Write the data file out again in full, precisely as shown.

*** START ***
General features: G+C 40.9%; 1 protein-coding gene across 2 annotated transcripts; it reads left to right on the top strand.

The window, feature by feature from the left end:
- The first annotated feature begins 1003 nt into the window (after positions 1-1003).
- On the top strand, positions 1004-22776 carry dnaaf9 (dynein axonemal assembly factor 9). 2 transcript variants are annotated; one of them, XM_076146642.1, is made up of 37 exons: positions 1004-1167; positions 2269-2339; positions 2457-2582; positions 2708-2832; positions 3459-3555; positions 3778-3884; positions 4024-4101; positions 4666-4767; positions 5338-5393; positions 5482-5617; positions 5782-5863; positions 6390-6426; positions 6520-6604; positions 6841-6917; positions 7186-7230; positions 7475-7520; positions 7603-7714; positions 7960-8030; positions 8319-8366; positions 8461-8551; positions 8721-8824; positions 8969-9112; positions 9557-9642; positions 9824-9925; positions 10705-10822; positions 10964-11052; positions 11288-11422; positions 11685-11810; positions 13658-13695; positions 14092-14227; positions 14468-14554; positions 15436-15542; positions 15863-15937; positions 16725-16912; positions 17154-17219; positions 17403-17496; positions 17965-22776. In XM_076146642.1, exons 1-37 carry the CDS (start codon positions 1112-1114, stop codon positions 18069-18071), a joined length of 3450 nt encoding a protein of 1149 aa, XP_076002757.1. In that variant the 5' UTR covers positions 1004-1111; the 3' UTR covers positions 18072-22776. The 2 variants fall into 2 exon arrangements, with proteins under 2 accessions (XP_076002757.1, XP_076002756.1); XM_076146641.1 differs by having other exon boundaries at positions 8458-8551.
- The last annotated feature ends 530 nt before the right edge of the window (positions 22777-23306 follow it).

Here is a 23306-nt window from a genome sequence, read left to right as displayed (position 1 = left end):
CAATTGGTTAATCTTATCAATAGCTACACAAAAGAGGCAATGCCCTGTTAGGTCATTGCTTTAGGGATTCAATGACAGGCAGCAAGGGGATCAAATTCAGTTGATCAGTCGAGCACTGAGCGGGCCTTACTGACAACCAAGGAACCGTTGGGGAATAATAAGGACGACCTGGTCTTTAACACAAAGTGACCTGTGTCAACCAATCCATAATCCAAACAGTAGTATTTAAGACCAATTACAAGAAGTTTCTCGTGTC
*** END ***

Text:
General features: G+C 40.9%; 1 protein-coding gene across 2 annotated transcripts; it reads left to right on the top strand.

The window, feature by feature from the left end:
- The first annotated feature begins 1003 nt into the window (after positions 1-1003).
- On the top strand, positions 1004-22776 carry dnaaf9 (dynein axonemal assembly factor 9). 2 transcript variants are annotated; one of them, XM_076146642.1, is made up of 37 exons: positions 1004-1167; positions 2269-2339; positions 2457-2582; positions 2708-2832; positions 3459-3555; positions 3778-3884; positions 4024-4101; positions 4666-4767; positions 5338-5393; positions 5482-5617; positions 5782-5863; positions 6390-6426; positions 6520-6604; positions 6841-6917; positions 7186-7230; positions 7475-7520; positions 7603-7714; positions 7960-8030; positions 8319-8366; positions 8461-8551; positions 8721-8824; positions 8969-9112; positions 9557-9642; positions 9824-9925; positions 10705-10822; positions 10964-11052; positions 11288-11422; positions 11685-11810; positions 13658-13695; positions 14092-14227; positions 14468-14554; positions 15436-15542; positions 15863-15937; positions 16725-16912; positions 17154-17219; positions 17403-17496; positions 17965-22776. In XM_076146642.1, exons 1-37 carry the CDS (start codon positions 1112-1114, stop codon positions 18069-18071), a joined length of 3450 nt encoding a protein of 1149 aa, XP_076002757.1. In that variant the 5' UTR covers positions 1004-1111; the 3' UTR covers positions 18072-22776. The 2 variants fall into 2 exon arrangements, with proteins under 2 accessions (XP_076002757.1, XP_076002756.1); XM_076146641.1 differs by having other exon boundaries at positions 8458-8551.
- The last annotated feature ends 530 nt before the right edge of the window (positions 22777-23306 follow it).

Here is a 23306-nt window from a genome sequence, read left to right as displayed (position 1 = left end):
CAATTGGTTAATCTTATCAATAGCTACACAAAAGAGGCAATGCCCTGTTAGGTCATTGCTTTAGGGATTCAATGACAGGCAGCAAGGGGATCAAATTCAGTTGATCAGTCGAGCACTGAGCGGGCCTTACTGACAACCAAGGAACCGTTGGGGAATAATAAGGACGACCTGGTCTTTAACACAAAGTGACCTGTGTCAACCAATCCATAATCCAAACAGTAGTATTTAAGACCAATTACAAGAAGTTTCTCGTGTC